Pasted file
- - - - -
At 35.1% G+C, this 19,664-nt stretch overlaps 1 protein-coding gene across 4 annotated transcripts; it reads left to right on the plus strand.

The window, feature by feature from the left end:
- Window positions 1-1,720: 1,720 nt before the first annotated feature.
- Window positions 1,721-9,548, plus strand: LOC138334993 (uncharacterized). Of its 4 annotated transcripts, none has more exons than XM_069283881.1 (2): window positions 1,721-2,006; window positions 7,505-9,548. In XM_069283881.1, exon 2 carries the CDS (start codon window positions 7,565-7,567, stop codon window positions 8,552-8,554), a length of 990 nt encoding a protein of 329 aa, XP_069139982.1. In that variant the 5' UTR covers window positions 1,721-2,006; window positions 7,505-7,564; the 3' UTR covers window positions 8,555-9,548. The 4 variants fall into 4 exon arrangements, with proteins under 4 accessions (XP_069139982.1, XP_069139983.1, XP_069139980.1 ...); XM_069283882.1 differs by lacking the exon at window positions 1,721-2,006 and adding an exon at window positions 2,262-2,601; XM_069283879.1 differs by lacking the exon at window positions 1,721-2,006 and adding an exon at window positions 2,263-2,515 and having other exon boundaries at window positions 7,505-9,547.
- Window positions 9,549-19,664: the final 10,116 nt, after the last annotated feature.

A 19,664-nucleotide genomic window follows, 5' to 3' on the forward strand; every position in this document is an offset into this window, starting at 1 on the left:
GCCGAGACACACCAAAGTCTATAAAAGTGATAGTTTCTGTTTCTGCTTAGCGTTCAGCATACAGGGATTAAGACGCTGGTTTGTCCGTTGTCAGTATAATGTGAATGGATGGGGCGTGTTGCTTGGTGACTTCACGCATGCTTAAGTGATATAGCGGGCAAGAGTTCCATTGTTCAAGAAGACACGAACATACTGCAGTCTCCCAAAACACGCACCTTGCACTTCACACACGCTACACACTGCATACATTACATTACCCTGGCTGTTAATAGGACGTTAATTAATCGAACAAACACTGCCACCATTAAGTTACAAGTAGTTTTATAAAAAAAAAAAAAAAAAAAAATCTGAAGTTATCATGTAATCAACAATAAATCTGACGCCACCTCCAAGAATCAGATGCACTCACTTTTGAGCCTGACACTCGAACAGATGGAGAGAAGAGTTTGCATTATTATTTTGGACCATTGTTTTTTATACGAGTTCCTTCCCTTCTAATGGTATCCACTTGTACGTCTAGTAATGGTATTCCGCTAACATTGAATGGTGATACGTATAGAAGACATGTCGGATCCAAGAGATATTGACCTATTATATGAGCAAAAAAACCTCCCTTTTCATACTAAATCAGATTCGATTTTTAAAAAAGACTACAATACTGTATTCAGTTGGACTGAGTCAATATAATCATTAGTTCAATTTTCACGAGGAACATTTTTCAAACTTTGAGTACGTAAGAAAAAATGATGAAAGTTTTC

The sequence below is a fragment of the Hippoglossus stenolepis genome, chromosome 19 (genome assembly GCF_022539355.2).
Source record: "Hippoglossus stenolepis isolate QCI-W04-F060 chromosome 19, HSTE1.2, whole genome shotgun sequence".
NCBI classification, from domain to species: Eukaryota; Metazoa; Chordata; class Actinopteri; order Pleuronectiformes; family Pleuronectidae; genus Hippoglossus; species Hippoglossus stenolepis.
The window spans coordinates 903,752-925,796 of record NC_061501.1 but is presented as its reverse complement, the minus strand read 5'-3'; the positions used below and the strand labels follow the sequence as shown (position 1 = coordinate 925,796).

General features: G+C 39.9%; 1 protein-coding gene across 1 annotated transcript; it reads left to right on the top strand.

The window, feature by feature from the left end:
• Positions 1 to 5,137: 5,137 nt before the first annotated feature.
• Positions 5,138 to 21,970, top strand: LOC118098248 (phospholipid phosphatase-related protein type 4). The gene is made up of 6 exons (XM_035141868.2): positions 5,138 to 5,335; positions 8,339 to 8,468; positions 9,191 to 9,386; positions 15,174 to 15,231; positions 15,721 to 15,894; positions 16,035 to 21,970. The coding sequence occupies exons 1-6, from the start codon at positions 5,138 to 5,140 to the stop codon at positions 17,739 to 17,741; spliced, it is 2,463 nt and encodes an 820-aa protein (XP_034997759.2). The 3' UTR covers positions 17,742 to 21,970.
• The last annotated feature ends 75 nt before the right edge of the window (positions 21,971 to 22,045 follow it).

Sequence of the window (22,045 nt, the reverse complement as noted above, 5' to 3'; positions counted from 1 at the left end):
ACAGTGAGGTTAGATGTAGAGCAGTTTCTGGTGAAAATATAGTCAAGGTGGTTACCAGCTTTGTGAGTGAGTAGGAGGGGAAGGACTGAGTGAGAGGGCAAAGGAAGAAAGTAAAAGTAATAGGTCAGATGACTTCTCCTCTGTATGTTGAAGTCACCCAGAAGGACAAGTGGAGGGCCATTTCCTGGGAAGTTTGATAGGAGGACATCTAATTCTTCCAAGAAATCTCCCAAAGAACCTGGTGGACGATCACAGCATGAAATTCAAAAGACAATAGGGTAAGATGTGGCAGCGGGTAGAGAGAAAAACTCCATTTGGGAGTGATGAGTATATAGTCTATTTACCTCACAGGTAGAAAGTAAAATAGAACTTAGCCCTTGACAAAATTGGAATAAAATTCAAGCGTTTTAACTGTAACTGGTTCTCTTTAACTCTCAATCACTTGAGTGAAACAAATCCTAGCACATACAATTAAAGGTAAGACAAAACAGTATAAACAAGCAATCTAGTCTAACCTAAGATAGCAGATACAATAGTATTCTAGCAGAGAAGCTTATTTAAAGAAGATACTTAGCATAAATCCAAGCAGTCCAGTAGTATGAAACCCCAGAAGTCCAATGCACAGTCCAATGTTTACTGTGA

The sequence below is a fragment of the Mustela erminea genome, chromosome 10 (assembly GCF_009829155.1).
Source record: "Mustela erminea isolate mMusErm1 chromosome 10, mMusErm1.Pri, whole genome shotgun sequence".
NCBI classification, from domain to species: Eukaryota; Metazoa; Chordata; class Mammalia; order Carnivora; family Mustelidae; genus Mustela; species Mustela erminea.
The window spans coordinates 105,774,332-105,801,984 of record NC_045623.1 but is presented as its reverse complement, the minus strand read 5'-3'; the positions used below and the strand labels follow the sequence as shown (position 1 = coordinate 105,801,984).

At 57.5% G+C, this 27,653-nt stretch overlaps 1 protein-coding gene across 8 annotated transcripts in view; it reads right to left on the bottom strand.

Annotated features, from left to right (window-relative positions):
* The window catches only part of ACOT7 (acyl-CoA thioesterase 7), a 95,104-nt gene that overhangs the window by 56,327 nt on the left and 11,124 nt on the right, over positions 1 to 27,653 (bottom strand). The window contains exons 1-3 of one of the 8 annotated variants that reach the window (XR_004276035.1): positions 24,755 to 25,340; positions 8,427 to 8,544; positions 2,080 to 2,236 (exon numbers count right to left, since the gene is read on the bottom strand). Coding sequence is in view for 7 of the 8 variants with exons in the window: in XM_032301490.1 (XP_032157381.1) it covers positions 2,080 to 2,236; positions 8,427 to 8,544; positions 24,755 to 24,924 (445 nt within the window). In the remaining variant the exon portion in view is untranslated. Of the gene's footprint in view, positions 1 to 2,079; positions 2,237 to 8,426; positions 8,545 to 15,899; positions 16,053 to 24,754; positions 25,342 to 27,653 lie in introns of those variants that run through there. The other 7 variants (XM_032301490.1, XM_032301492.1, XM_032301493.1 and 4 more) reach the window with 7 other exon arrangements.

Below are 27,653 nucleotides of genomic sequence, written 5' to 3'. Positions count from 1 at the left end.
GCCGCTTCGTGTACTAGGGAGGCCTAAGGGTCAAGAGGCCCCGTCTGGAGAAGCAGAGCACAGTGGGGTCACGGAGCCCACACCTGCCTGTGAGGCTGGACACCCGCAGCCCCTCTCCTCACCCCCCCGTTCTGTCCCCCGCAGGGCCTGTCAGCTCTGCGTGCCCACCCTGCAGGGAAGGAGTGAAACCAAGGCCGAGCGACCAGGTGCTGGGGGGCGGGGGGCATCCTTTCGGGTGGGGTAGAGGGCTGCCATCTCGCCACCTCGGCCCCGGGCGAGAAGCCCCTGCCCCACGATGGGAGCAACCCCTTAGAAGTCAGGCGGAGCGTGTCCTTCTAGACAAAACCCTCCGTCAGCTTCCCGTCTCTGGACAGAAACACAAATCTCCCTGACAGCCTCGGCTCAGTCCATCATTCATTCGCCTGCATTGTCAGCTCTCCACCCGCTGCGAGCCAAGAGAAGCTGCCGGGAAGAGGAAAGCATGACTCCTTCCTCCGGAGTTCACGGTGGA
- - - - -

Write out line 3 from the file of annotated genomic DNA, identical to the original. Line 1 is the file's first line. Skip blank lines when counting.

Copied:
- Window positions 1-1,720: 1,720 nt before the first annotated feature.